The Skirball is delighted to present this holiday pop-up shop, now open through January 4, inspired by the new exhibition Light & Noir. On opening night, these eager first shoppers discovered the array of merchandise, from wearables to home décor, books to kid-friendly novelties. Photo by Steve Cohn.
In January, when I began reading about our upcoming exhibition Light & Noir: Exiles and Émigrés in Hollywood, 1933–1950, I was instantly inspired. Due to my personal interest in fashion and design, I was very aware of the influence film noir has had in these areas. I was eager to explore the possibility of a holiday pop-up shop to complement the exhibition. It was the beginning of an exciting journey.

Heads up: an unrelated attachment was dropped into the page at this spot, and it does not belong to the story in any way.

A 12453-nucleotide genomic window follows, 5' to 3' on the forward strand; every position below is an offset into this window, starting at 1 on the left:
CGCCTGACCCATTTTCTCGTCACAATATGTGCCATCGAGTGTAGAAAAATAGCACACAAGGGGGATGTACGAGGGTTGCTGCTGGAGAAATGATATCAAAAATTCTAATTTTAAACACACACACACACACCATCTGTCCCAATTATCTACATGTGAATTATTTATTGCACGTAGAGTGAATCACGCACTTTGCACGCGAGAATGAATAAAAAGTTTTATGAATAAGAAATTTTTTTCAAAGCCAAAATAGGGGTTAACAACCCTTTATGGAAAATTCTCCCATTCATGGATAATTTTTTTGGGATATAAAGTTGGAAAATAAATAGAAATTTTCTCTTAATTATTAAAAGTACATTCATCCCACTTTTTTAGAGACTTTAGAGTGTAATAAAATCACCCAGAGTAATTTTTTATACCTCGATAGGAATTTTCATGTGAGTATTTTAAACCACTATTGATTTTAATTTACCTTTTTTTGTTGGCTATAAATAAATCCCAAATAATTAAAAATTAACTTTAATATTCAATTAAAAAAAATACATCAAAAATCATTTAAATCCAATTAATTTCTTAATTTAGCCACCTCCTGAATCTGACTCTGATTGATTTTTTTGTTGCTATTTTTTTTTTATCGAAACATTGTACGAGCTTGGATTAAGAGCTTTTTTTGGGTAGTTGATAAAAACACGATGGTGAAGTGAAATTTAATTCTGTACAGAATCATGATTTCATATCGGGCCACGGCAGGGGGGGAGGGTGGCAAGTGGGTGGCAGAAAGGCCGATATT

We had many questions. Where would I find vintage items from the period? How much vintage vs. reproduction should make up the product mix? With a very limited budget, how would we create an evocative environment? Many existing relationships needed to be engaged, and new ones pursued and cultivated.
GlamAmor Shares Noir Essentials—Early during the research stage, I came across a six-part webinar series on The Style Essentials: History of Fashion in Film, by Kimberly Truhler, Woodbury College professor, author, film and costume design expert, and creator of GlamAmor. Each webinar covers one decade, and I signed up for the session on the 1940s. After viewing Kimberly’s informative and enjoyable presentation, I contacted her and was pleased to learn that she is passionate about film noir! Even better, she was willing to give us informed suggestions for our project.